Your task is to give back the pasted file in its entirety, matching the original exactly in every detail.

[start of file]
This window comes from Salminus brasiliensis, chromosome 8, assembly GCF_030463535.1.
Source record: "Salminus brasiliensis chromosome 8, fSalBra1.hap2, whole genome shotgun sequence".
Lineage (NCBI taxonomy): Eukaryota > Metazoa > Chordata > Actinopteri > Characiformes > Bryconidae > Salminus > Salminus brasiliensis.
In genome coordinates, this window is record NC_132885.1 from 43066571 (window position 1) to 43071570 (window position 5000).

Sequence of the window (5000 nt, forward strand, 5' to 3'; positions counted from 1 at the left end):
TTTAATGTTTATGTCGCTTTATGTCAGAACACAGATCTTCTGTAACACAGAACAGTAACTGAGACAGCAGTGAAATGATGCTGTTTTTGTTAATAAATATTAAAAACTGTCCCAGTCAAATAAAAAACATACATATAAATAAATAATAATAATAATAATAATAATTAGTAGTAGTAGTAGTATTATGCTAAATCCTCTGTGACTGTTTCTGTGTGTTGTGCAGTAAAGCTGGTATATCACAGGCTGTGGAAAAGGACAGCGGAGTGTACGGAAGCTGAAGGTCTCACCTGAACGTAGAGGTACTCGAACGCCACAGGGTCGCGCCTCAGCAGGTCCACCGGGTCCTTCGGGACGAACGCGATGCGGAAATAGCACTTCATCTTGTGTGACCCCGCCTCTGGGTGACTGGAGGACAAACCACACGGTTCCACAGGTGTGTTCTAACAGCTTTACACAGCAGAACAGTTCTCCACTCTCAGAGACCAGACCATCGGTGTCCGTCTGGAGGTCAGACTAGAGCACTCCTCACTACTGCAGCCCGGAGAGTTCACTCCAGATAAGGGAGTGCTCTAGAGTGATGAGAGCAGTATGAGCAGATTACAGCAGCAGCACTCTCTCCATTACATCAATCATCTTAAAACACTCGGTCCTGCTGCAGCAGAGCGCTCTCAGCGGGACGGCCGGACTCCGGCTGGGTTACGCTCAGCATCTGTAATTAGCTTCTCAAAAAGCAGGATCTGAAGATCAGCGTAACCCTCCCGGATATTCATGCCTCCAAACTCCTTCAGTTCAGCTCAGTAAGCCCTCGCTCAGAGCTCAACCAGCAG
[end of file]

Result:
This window comes from Salminus brasiliensis, chromosome 8, assembly GCF_030463535.1.
Source record: "Salminus brasiliensis chromosome 8, fSalBra1.hap2, whole genome shotgun sequence".
Lineage (NCBI taxonomy): Eukaryota > Metazoa > Chordata > Actinopteri > Characiformes > Bryconidae > Salminus > Salminus brasiliensis.
In genome coordinates, this window is record NC_132885.1 from 43066571 (window position 1) to 43071570 (window position 5000).

Sequence of the window (5000 nt, forward strand, 5' to 3'; positions counted from 1 at the left end):
TTTAATGTTTATGTCGCTTTATGTCAGAACACAGATCTTCTGTAACACAGAACAGTAACTGAGACAGCAGTGAAATGATGCTGTTTTTGTTAATAAATATTAAAAACTGTCCCAGTCAAATAAAAAACATACATATAAATAAATAATAATAATAATAATAATAATTAGTAGTAGTAGTAGTATTATGCTAAATCCTCTGTGACTGTTTCTGTGTGTTGTGCAGTAAAGCTGGTATATCACAGGCTGTGGAAAAGGACAGCGGAGTGTACGGAAGCTGAAGGTCTCACCTGAACGTAGAGGTACTCGAACGCCACAGGGTCGCGCCTCAGCAGGTCCACCGGGTCCTTCGGGACGAACGCGATGCGGAAATAGCACTTCATCTTGTGTGACCCCGCCTCTGGGTGACTGGAGGACAAACCACACGGTTCCACAGGTGTGTTCTAACAGCTTTACACAGCAGAACAGTTCTCCACTCTCAGAGACCAGACCATCGGTGTCCGTCTGGAGGTCAGACTAGAGCACTCCTCACTACTGCAGCCCGGAGAGTTCACTCCAGATAAGGGAGTGCTCTAGAGTGATGAGAGCAGTATGAGCAGATTACAGCAGCAGCACTCTCTCCATTACATCAATCATCTTAAAACACTCGGTCCTGCTGCAGCAGAGCGCTCTCAGCGGGACGGCCGGACTCCGGCTGGGTTACGCTCAGCATCTGTAATTAGCTTCTCAAAAAGCAGGATCTGAAGATCAGCGTAACCCTCCCGGATATTCATGCCTCCAAACTCCTTCAGTTCAGCTCAGTAAGCCCTCGCTCAGAGCTCAACCAGCAG